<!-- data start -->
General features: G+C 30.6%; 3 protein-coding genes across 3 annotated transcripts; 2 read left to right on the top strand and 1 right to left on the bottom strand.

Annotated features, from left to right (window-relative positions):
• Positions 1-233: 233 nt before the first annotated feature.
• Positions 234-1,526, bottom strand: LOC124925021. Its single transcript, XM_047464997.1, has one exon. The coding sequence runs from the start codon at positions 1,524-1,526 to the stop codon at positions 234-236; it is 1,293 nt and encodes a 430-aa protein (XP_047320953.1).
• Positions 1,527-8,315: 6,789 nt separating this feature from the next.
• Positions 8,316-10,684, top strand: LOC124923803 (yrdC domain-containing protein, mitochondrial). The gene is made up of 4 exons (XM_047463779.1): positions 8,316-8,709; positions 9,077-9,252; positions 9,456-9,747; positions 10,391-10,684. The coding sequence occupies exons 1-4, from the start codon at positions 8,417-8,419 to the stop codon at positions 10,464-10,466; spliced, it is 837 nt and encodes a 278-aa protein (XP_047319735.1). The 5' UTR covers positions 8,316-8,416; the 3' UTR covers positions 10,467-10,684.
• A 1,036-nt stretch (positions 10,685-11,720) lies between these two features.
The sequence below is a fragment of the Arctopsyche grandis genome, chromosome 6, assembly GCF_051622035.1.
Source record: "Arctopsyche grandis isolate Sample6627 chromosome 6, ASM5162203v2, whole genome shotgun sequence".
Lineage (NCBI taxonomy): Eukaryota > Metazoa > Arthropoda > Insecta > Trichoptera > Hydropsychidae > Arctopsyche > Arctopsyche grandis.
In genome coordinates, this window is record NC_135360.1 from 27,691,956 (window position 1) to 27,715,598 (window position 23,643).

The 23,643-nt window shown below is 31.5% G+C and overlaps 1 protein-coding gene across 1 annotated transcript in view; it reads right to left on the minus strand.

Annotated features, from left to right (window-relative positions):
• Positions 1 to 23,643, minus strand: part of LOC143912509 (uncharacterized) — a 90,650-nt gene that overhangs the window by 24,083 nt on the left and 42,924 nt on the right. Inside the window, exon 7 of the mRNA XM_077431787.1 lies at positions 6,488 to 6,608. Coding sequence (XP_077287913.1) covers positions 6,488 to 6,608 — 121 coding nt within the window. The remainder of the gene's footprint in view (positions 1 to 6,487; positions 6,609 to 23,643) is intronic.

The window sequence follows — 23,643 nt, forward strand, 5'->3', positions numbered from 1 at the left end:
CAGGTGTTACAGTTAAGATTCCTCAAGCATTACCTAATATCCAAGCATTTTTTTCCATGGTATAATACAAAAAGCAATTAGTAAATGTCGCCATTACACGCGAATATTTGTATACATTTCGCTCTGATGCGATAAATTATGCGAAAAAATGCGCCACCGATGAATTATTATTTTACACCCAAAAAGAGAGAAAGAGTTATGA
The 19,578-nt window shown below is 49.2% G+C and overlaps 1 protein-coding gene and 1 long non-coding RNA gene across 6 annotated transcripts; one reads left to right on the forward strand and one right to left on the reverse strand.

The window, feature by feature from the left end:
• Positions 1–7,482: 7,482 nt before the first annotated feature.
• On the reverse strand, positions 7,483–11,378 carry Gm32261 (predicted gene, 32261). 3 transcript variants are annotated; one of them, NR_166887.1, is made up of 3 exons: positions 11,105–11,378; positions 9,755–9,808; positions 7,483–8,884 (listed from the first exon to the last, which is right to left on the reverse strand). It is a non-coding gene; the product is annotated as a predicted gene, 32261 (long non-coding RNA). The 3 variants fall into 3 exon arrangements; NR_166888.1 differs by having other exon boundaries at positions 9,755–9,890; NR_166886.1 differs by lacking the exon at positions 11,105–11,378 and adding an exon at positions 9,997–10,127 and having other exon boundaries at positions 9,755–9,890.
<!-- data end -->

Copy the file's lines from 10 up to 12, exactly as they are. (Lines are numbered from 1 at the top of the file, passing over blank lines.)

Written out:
Lineage (NCBI taxonomy): Eukaryota > Metazoa > Arthropoda > Insecta > Trichoptera > Hydropsychidae > Arctopsyche > Arctopsyche grandis.
In genome coordinates, this window is record NC_135360.1 from 27,691,956 (window position 1) to 27,715,598 (window position 23,643).

The 23,643-nt window shown below is 31.5% G+C and overlaps 1 protein-coding gene across 1 annotated transcript in view; it reads right to left on the minus strand.